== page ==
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My setup: JBoss Messaging 1.4 running on JBoss 4.2.3

I have a couple of MDB's that subscribes on one topic, and the MDB's onMessage() tries to deliver the received message to one web service each.

My problem is that I can't figure out how to pause the subscriptions in the case when the web service is offline.

My plan is to do the following in onMessage():

  1. try to deliver to web service
  2. if offline:
  3. --> pause the subscription
  4. --> throw exception in onMessage() to make JMS redeliver the message until the web service goes online again
  5. --> start the subscription

I want to pause ONLY the one subscription that have the problem - NOT all my subscribers.

Any suggestion on how to solve this?

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Thanks for all the tips! :-) As a temporary solution, I have now implemented this: 1. if the host is offline, throw a RuntimeException to cause rollback 2. use a huge redelivery value on my MDB by using "@ActivationConfigProperty(propertyName = "DLQMaxResent", propertyValue="151200")". That is 4 sec for my MDB to understands host offline * 151200 = redelivery for 1 week... that should be sufficient I hope :) This is not a nice solution, but it works, and with the default value of 15 for the number of simultaneous messages, my destinations will not be DoS attacked :) –  Rickard Aug 19 '09 at 8:39
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3 Answers 3

Why do you want to pause the subscription? Just throw an exception and go to sleep for, say, 30 seconds. The exception will roll back the JMS transaction and put the message back into the queue.

The sleep makes sure that this doesn't become a DoS attack while the web service is offline (by delivering and rolling back the message many times per second).

[EDIT] If you have many listeners for the same topic (for performance reasons), I suggest to create an independent process which listens for "Web service down" messages and unsubscribes all the normal listeners in this case.

The process should then wait until the service is available again and re-subscribe the listeners.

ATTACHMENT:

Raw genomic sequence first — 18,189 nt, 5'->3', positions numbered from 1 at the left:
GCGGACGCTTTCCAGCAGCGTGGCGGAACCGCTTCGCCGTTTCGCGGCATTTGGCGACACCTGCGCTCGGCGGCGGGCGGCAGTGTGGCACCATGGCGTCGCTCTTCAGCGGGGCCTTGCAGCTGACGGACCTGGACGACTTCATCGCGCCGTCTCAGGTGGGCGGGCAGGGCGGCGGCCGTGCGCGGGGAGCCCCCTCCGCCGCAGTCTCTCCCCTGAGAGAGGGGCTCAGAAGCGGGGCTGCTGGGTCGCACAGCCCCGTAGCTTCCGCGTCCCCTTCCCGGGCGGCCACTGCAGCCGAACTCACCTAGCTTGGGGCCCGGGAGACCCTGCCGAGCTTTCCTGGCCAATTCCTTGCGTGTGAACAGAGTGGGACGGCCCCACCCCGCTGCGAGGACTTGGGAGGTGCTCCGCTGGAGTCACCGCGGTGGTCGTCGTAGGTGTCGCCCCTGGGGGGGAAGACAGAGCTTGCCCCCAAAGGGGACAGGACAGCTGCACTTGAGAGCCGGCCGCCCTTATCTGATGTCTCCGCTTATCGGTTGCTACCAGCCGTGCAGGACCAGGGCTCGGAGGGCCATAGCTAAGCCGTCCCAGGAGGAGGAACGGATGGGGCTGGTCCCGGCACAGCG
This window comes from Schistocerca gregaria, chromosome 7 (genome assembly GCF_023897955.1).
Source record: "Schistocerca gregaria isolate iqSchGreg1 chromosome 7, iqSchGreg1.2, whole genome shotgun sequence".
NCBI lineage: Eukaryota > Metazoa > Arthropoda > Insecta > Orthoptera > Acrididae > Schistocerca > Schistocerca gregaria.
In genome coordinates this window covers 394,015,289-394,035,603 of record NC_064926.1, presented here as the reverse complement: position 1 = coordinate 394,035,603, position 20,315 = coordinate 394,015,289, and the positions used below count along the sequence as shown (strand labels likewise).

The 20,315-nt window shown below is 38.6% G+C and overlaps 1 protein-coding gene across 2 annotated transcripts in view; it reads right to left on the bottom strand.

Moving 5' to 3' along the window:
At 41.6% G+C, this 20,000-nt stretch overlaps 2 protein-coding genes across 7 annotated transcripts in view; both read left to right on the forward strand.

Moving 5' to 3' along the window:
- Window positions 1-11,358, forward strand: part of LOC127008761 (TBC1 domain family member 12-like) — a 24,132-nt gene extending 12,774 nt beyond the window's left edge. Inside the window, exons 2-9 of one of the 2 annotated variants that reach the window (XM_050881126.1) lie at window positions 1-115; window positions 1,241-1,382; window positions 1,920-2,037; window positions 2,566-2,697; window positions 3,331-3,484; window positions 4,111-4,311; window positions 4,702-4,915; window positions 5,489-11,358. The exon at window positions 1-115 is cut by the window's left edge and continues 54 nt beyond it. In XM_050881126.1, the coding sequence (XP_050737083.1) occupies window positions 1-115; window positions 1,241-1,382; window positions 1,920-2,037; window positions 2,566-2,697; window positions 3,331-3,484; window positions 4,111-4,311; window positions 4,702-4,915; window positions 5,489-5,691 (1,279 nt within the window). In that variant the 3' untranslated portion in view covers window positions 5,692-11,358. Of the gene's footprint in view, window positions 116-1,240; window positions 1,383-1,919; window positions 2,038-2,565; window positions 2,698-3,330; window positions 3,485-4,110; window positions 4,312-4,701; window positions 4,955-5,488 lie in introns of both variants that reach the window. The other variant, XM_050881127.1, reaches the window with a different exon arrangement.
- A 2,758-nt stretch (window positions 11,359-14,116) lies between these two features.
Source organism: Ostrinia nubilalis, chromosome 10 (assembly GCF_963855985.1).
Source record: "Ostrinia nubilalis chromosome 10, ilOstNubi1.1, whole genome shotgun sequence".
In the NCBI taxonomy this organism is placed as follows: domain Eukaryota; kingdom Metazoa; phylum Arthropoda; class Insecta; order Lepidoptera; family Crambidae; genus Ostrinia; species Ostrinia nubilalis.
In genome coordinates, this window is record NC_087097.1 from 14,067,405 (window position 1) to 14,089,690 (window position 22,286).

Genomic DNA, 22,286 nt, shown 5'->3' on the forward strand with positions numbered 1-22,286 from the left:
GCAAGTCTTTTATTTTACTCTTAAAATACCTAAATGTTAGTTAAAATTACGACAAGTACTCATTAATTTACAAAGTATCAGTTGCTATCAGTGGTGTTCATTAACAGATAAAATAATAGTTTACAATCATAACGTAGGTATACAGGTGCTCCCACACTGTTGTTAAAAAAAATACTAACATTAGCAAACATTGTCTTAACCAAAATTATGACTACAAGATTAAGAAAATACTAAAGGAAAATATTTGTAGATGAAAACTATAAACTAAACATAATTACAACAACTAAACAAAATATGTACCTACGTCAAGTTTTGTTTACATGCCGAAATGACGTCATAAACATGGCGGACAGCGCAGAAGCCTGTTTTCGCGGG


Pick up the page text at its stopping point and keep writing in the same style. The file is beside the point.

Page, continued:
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Your suggestion seems like a good idea! I have now tried it, but I have some problems with it: Incoming message are processed in parallel. This results in having many messages in sleep. Also, the max redelivery count will hit the limit at some point and are then put on DLQ, even if the host hasn't gone online yet. Therefor, it would be nice to just pause the listener from consuming new messages until the host is online again. Is it a better solution to setup my topic listeners programatically, and process my incoming messages this way? Then I guess it's mush easier to pause/stop it...? –  Rickard Aug 12 '09 at 8:59
    
See my edits. Yes, if you have many listeners, you need a way to stop them all. In this case, managing the subscriptions with an additional process is your best option. –  Aaron Digulla Aug 12 '09 at 9:51
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Can't you stop the listener who listens to any incoming messages in the topic?

Here is the link for the doc of Listener, and it has a pause method. You can follow the same approach, and detail can be found in their distribution. http://synapse.apache.org/apidocs/org/apache/synapse/transport/jms/JMSListener.html

Another one to show you how to stop your consumer: http://livedocs.adobe.com/blazeds/1/javadoc/flex/messaging/services/messaging/adapters/JMSConsumer.html#stop()

They are all basically the same.

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That would be nice, but I can't figure out how to do this in my MDB. If I setup a topic listener programatically I guess it's easy, but my solution consist of simple MDB's with just the onMessage(). Any tip how to make a stop() from it? –  Rickard Aug 12 '09 at 8:33
    
I edited my answer. Does that help? –  paradisonoir Aug 12 '09 at 17:33
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This is very similar to the scenario in http://stackoverflow.com/questions/625725/how-to-temporarily-disable-a-message-listener/628337#628337

Only difference is you're an MDB rather than a plain Java client. Could you just avoid returning from onMessage() until your web service is working again? You'd have to arrange your onMessage() logic to block or sleep. Sleeping is a technical violation of the EJB spec, but depending on what you're considering as an alternative, it may be no uglier.

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